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Kaspersky Lab has uncovered infrastructure used by the Russian-speaking APT group Crouching Yeti, also known as Energetic Bear, which includes compromised servers across the world.

According to the research, numerous servers in different countries were hit since 2016, sometimes in order to gain access to other resources. Others, including those hosting Russian websites, were used as watering holes.

Crouching Yeti is a Russian-speaking advanced persistent threat (APT) group that Kaspersky Lab has been tracking since 2010. It is best known for targeting industrial sectors around the world, with a primary focus on energy facilities, for the main purpose of stealing valuable data from victim systems. One of the techniques the group has been widely using is through watering hole attacks: the attackers injected websites with a link redirecting visitors to a malicious server.

Recently Kaspersky Lab has discovered a number of servers, compromised by the group, belonging to different organisations based in Russia, the U.S., Turkey and European countries, and not limited to industrial companies. According to researchers, they were hit in 2016 and 2017 with different purposes. Thus, besides watering hole, in some cases they were used as intermediaries to conduct attacks on other resources.

In the process of analysing infected servers, researchers identified numerous websites and servers used by organisations in Russia, U.S., Europe, Asia and Latin America that the attackers had scanned with various tools, possibly to find a server that could be used to establish a foothold for hosting the attackers’ tools and to subsequently develop an attack. Some of the sites scanned may have been of interest to the attackers as candidates for waterhole. The range of websites and servers that captured the attention of the intruders is extensive. Kaspersky Lab researchers found that the attackers had scanned numerous websites of different types, including online stores and services, public organisations, NGOs, manufacturing, etc.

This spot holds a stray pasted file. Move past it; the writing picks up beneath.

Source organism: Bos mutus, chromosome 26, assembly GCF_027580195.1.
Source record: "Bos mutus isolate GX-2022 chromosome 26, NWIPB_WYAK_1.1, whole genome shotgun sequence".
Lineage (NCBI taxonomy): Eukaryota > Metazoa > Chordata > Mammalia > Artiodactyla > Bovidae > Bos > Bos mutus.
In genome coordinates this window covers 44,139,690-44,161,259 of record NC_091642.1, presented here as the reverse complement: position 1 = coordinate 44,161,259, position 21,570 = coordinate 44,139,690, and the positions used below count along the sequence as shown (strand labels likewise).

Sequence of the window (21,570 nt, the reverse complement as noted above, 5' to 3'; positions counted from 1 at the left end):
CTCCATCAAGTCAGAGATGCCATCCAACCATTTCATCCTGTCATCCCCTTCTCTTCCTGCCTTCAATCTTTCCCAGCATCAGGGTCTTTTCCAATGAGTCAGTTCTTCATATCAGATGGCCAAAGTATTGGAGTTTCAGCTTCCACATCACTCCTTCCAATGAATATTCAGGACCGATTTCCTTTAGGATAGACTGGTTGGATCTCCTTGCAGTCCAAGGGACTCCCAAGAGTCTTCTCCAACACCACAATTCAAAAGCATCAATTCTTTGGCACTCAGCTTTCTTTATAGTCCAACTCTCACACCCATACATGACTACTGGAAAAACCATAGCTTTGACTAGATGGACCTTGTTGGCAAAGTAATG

Also, experts found that the group used publicly available malicious tools, designed for analyzing servers, and for seeking out and collecting information. In addition, a modified sshd file with a preinstalled backdoor was discovered. This was used to replace the original file and could be authorised with a ‘master password’.

“Crouching Yeti is a notorious Russian-speaking group that has been active for many years and is still successfully targeting industrial organisations through watering hole attacks, among other techniques. Our findings show that the group compromised servers not only for establishing watering holes, but also for further scanning, and they actively used open-sourced tools that made it much harder to identify them afterwards,” said Vladimir Dashchenko, Head of Vulnerability Research Group at Kaspersky Lab ICS CERT.

“The group’s activities, such as initial data collection, the theft of authentication data, and the scanning of resources, are used to launch further attacks. The diversity of infected servers and scanned resources suggests the group may operate in the interests of the third parties,” he added.

Kaspersky Lab recommends that organisations implement a comprehensive framework against advanced threats comprising of dedicated security solutions for targeted attack detection and incident response, along with expert services and threat intelligence. As a part of Kaspersky Threat Management and Defense, our anti-targeted attack platform detects an attack at early stages by analysing suspicious network activity, while Kaspersky EDR brings improved endpoint visibility, investigation capabilities and response automation. These are enhanced with global threat intelligence and Kaspersky Lab’s expert services with specialisation in threat hunting and incident response.